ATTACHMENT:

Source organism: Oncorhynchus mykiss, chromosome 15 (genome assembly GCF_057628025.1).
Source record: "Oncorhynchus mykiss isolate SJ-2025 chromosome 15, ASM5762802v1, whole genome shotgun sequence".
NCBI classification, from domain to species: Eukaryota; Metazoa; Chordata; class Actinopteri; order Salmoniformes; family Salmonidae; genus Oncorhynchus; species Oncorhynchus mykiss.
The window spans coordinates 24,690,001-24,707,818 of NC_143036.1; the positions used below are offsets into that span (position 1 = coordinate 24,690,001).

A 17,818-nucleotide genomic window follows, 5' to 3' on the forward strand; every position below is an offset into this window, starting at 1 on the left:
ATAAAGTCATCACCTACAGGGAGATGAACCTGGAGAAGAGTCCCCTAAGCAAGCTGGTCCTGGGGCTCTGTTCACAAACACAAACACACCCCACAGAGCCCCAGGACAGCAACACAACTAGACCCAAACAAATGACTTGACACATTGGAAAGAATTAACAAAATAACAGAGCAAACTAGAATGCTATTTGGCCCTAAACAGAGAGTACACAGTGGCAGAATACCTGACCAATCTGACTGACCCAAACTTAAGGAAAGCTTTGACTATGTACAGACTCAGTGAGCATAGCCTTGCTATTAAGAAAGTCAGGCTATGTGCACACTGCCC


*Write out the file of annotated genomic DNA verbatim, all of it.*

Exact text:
Source organism: Oncorhynchus mykiss, chromosome 15 (genome assembly GCF_057628025.1).
Source record: "Oncorhynchus mykiss isolate SJ-2025 chromosome 15, ASM5762802v1, whole genome shotgun sequence".
NCBI classification, from domain to species: Eukaryota; Metazoa; Chordata; class Actinopteri; order Salmoniformes; family Salmonidae; genus Oncorhynchus; species Oncorhynchus mykiss.
The window spans coordinates 24,690,001-24,707,818 of NC_143036.1; the positions used below are offsets into that span (position 1 = coordinate 24,690,001).

A 17,818-nucleotide genomic window follows, 5' to 3' on the forward strand; every position below is an offset into this window, starting at 1 on the left:
ATAAAGTCATCACCTACAGGGAGATGAACCTGGAGAAGAGTCCCCTAAGCAAGCTGGTCCTGGGGCTCTGTTCACAAACACAAACACACCCCACAGAGCCCCAGGACAGCAACACAACTAGACCCAAACAAATGACTTGACACATTGGAAAGAATTAACAAAATAACAGAGCAAACTAGAATGCTATTTGGCCCTAAACAGAGAGTACACAGTGGCAGAATACCTGACCAATCTGACTGACCCAAACTTAAGGAAAGCTTTGACTATGTACAGACTCAGTGAGCATAGCCTTGCTATTAAGAAAGTCAGGCTATGTGCACACTGCCC